An association study of RGS4 polymorphisms with clinical phenotypes of schizophrenia in a Chinese population


  • Please cite this article as follows: So H-C, Chen R, Chen E, Cheung E, Li T, Sham P. 2007. An Association Study of RGS4 Polymorphisms With Clinical Phenotypes of Schizophrenia in a Chinese Population. Am J Med Genet Part B 147B:77–85.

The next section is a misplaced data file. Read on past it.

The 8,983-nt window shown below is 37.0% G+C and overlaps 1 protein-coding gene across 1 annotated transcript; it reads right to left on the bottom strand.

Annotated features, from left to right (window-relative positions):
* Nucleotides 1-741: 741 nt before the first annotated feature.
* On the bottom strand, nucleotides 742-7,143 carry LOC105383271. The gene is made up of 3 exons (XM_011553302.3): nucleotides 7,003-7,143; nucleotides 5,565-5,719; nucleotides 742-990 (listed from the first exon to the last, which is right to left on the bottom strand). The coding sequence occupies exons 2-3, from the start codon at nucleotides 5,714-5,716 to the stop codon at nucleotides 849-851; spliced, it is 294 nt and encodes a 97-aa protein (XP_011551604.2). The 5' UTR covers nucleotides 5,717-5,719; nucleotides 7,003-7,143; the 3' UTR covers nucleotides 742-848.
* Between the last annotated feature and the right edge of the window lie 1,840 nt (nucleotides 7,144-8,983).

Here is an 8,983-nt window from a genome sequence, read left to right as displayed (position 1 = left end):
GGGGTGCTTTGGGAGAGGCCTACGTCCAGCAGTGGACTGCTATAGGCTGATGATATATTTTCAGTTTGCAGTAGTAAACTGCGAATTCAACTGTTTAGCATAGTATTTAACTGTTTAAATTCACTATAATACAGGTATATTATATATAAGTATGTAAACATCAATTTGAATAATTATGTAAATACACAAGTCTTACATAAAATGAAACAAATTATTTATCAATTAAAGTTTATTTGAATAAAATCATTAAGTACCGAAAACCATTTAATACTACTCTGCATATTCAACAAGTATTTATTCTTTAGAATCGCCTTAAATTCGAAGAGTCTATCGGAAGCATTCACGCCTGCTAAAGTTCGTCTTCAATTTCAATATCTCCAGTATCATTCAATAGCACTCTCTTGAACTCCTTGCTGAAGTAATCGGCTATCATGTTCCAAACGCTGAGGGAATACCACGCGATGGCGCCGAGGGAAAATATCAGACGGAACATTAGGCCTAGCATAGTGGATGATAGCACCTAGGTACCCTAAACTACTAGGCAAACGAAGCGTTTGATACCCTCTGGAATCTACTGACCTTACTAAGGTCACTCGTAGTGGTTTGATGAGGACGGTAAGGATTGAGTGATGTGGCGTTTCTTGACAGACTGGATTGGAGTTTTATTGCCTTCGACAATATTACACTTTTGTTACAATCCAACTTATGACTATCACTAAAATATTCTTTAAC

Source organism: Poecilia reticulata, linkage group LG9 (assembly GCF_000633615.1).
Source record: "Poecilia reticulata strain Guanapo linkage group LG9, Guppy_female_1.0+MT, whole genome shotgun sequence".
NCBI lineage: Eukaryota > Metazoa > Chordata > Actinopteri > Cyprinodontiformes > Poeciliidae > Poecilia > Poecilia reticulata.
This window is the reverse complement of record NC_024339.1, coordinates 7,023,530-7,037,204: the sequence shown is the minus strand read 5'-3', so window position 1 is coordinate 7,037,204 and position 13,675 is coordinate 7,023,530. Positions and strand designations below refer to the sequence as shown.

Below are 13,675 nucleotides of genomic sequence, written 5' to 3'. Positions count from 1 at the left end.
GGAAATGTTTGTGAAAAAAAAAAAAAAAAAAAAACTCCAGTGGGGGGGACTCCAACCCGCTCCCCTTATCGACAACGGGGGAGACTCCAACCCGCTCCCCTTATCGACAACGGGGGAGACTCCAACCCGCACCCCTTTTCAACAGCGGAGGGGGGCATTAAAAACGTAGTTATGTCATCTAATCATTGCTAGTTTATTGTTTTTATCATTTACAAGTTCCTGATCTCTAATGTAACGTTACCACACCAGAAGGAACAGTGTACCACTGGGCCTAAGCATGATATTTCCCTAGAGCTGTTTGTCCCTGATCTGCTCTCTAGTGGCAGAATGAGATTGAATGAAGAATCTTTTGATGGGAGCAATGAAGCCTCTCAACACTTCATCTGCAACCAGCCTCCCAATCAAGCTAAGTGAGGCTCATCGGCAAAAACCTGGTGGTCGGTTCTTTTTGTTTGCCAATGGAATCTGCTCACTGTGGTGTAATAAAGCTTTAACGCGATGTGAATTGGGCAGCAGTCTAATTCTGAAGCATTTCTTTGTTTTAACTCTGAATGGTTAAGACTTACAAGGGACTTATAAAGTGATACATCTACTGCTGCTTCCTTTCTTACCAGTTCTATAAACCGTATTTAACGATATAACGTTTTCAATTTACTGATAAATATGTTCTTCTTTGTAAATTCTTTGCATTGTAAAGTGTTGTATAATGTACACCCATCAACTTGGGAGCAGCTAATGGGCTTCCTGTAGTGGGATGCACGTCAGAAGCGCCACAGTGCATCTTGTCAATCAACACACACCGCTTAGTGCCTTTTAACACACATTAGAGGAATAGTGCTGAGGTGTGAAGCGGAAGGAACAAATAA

The regulator of G-protein signaling 4 (RGS4) has been suggested as a candidate gene for schizophrenia. However, following an initial positive report, subsequent association studies between RGS4 and schizophrenia have yielded inconclusive results. Also, few studies have investigated the association of RGS4 polymorphisms with the phenotypic subgroups of schizophrenia. To further clarify the role of RGS4 in this disease, we performed a case-control study (504 cases and 531 controls of Han Chinese descent) to examine the association of RGS4 with schizophrenia and with clinical and neurocognitive profiles. The four markers (SNPs 1, 4, 7, and 18) implicated in the original association study were genotyped. We detected significant association of four-marker haplotypes with schizophrenia (UNPHASED: global P = 0.037; PHASE: global P = 0.048). The haplotype G-G-G-G, which was implicated in at least three previous studies, was the major risk haplotype (UNPHASED: P = 0.019; PHASE: P = 0.010). Regarding the clinical phenotypes, the Wechsler Adult Intelligence Test (WAIS) information subtest score was associated with SNP4 genotypes (P = 0.001). PANSS total and global psychopathology scores were also associated with SNP4, but may not reliably reflect the general severity of disease as the scores may be affected by confounders like medication response. Our study provides further support for a role of RGS4 in the pathogenesis of schizophrenia. We identified G-G-G-G as the risk haplotype in our Chinese sample. The association with information subtest score suggests an effect of RGS4 on premorbid functioning, which may be related to neurodevelopmental processes. Further independent studies are required to verify our findings. © 2007 Wiley-Liss, Inc.